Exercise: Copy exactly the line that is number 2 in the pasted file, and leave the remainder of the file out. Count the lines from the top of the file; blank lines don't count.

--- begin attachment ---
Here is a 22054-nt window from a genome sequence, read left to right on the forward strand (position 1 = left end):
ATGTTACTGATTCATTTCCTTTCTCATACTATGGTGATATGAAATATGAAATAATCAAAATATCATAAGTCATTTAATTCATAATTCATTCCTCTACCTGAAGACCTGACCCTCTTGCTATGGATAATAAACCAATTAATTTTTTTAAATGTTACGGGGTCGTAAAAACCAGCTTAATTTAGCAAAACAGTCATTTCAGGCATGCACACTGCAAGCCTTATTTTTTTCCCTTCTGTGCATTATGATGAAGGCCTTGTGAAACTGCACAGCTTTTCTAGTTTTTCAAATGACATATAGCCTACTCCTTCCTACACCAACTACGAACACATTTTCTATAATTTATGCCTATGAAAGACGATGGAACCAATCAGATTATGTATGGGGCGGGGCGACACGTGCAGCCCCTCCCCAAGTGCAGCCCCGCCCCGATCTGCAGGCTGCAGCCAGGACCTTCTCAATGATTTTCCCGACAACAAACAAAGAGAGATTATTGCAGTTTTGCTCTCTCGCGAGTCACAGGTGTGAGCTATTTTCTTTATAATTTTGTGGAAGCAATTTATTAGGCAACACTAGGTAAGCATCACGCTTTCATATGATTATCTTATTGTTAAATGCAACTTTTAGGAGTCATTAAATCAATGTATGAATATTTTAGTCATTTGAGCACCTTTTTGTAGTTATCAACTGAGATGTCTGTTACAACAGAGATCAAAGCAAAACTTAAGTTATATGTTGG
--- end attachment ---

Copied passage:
ATGTTACTGATTCATTTCCTTTCTCATACTATGGTGATATGAAATATGAAATAATCAAAATATCATAAGTCATTTAATTCATAATTCATTCCTCTACCTGAAGACCTGACCCTCTTGCTATGGATAATAAACCAATTAATTTTTTTAAATGTTACGGGGTCGTAAAAACCAGCTTAATTTAGCAAAACAGTCATTTCAGGCATGCACACTGCAAGCCTTATTTTTTTCCCTTCTGTGCATTATGATGAAGGCCTTGTGAAACTGCACAGCTTTTCTAGTTTTTCAAATGACATATAGCCTACTCCTTCCTACACCAACTACGAACACATTTTCTATAATTTATGCCTATGAAAGACGATGGAACCAATCAGATTATGTATGGGGCGGGGCGACACGTGCAGCCCCTCCCCAAGTGCAGCCCCGCCCCGATCTGCAGGCTGCAGCCAGGACCTTCTCAATGATTTTCCCGACAACAAACAAAGAGAGATTATTGCAGTTTTGCTCTCTCGCGAGTCACAGGTGTGAGCTATTTTCTTTATAATTTTGTGGAAGCAATTTATTAGGCAACACTAGGTAAGCATCACGCTTTCATATGATTATCTTATTGTTAAATGCAACTTTTAGGAGTCATTAAATCAATGTATGAATATTTTAGTCATTTGAGCACCTTTTTGTAGTTATCAACTGAGATGTCTGTTACAACAGAGATCAAAGCAAAACTTAAGTTATATGTTGG